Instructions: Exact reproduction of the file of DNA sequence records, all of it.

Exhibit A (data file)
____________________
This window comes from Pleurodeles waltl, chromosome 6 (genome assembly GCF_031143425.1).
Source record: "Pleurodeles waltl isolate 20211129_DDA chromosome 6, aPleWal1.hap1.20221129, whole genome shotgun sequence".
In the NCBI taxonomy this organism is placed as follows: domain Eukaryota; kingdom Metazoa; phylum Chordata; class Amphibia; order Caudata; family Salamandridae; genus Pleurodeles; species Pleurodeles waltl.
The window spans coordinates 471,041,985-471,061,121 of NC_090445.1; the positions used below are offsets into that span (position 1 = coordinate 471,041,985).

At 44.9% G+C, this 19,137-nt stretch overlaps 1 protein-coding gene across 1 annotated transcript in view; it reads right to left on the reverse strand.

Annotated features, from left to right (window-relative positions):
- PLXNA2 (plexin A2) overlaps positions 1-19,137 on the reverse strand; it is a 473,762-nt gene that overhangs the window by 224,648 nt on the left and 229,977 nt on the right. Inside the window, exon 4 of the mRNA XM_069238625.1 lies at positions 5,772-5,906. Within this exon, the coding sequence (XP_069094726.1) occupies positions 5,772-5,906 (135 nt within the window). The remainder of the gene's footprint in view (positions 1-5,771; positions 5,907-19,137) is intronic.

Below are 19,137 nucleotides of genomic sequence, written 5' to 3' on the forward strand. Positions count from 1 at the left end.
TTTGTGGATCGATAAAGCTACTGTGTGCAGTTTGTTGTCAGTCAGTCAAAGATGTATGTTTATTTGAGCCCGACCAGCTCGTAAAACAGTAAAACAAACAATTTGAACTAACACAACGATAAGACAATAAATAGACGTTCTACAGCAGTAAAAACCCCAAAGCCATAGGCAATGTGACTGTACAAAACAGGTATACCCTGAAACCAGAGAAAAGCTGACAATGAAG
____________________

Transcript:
This window comes from Pleurodeles waltl, chromosome 6 (genome assembly GCF_031143425.1).
Source record: "Pleurodeles waltl isolate 20211129_DDA chromosome 6, aPleWal1.hap1.20221129, whole genome shotgun sequence".
In the NCBI taxonomy this organism is placed as follows: domain Eukaryota; kingdom Metazoa; phylum Chordata; class Amphibia; order Caudata; family Salamandridae; genus Pleurodeles; species Pleurodeles waltl.
The window spans coordinates 471,041,985-471,061,121 of NC_090445.1; the positions used below are offsets into that span (position 1 = coordinate 471,041,985).

At 44.9% G+C, this 19,137-nt stretch overlaps 1 protein-coding gene across 1 annotated transcript in view; it reads right to left on the reverse strand.

Annotated features, from left to right (window-relative positions):
- PLXNA2 (plexin A2) overlaps positions 1-19,137 on the reverse strand; it is a 473,762-nt gene that overhangs the window by 224,648 nt on the left and 229,977 nt on the right. Inside the window, exon 4 of the mRNA XM_069238625.1 lies at positions 5,772-5,906. Within this exon, the coding sequence (XP_069094726.1) occupies positions 5,772-5,906 (135 nt within the window). The remainder of the gene's footprint in view (positions 1-5,771; positions 5,907-19,137) is intronic.

Below are 19,137 nucleotides of genomic sequence, written 5' to 3' on the forward strand. Positions count from 1 at the left end.
TTTGTGGATCGATAAAGCTACTGTGTGCAGTTTGTTGTCAGTCAGTCAAAGATGTATGTTTATTTGAGCCCGACCAGCTCGTAAAACAGTAAAACAAACAATTTGAACTAACACAACGATAAGACAATAAATAGACGTTCTACAGCAGTAAAAACCCCAAAGCCATAGGCAATGTGACTGTACAAAACAGGTATACCCTGAAACCAGAGAAAAGCTGACAATGAAG